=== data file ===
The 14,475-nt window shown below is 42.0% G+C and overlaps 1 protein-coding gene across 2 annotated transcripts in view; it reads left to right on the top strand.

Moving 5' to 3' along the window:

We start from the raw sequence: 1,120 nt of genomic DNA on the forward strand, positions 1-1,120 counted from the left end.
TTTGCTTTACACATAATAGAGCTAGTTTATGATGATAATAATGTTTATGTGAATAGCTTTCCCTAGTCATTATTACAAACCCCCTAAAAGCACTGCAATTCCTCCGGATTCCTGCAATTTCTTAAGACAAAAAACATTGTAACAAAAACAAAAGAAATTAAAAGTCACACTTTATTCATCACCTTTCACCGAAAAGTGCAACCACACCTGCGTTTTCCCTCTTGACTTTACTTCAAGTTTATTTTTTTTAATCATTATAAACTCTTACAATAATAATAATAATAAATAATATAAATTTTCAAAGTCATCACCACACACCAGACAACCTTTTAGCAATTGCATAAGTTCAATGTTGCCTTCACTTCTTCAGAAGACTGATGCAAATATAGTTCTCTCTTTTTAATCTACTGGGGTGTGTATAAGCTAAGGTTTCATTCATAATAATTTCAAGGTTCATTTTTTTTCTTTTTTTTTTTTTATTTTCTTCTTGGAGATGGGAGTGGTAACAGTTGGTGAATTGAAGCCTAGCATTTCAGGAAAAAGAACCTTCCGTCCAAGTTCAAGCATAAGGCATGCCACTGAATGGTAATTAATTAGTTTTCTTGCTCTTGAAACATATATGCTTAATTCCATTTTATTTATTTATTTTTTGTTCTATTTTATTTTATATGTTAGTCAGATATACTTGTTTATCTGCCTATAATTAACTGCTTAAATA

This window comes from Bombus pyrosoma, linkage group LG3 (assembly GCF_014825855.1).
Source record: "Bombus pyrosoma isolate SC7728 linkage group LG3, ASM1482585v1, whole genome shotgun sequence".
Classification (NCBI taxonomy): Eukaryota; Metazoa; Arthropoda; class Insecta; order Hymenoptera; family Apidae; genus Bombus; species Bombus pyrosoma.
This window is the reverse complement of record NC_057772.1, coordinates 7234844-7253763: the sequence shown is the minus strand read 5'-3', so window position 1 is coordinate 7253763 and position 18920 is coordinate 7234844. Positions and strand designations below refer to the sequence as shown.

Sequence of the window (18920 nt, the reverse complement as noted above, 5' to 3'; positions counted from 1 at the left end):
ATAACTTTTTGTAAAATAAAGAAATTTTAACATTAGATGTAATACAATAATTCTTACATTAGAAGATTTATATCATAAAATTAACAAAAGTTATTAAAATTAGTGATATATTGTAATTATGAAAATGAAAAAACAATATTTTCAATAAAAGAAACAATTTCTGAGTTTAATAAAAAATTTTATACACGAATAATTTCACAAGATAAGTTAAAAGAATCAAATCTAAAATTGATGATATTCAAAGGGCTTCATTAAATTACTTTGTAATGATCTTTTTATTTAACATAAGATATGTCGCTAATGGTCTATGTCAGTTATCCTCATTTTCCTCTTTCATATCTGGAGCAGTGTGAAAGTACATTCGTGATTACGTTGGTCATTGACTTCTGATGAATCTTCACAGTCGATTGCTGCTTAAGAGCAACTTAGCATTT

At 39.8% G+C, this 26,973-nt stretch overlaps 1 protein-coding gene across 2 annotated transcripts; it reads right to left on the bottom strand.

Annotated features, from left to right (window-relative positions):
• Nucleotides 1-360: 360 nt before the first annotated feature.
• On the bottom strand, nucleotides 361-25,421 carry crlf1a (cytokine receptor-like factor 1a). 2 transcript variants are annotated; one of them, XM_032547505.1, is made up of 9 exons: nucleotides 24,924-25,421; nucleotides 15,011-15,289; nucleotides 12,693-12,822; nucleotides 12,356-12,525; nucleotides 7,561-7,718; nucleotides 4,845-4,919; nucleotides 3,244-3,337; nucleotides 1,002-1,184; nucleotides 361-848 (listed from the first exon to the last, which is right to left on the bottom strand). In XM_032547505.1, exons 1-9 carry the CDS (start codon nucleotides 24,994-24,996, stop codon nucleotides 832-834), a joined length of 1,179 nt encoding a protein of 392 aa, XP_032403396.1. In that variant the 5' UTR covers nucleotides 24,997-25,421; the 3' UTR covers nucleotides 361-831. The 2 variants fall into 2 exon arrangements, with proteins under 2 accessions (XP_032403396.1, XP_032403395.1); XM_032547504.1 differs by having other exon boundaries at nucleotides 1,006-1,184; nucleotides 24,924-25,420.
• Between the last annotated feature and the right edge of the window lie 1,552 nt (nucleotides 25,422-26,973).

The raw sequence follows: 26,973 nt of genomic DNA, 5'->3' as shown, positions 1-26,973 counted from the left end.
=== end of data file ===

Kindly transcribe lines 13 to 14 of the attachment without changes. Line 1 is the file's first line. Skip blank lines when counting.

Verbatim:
• Nucleotides 1-360: 360 nt before the first annotated feature.
• On the bottom strand, nucleotides 361-25,421 carry crlf1a (cytokine receptor-like factor 1a). 2 transcript variants are annotated; one of them, XM_032547505.1, is made up of 9 exons: nucleotides 24,924-25,421; nucleotides 15,011-15,289; nucleotides 12,693-12,822; nucleotides 12,356-12,525; nucleotides 7,561-7,718; nucleotides 4,845-4,919; nucleotides 3,244-3,337; nucleotides 1,002-1,184; nucleotides 361-848 (listed from the first exon to the last, which is right to left on the bottom strand). In XM_032547505.1, exons 1-9 carry the CDS (start codon nucleotides 24,994-24,996, stop codon nucleotides 832-834), a joined length of 1,179 nt encoding a protein of 392 aa, XP_032403396.1. In that variant the 5' UTR covers nucleotides 24,997-25,421; the 3' UTR covers nucleotides 361-831. The 2 variants fall into 2 exon arrangements, with proteins under 2 accessions (XP_032403396.1, XP_032403395.1); XM_032547504.1 differs by having other exon boundaries at nucleotides 1,006-1,184; nucleotides 24,924-25,420.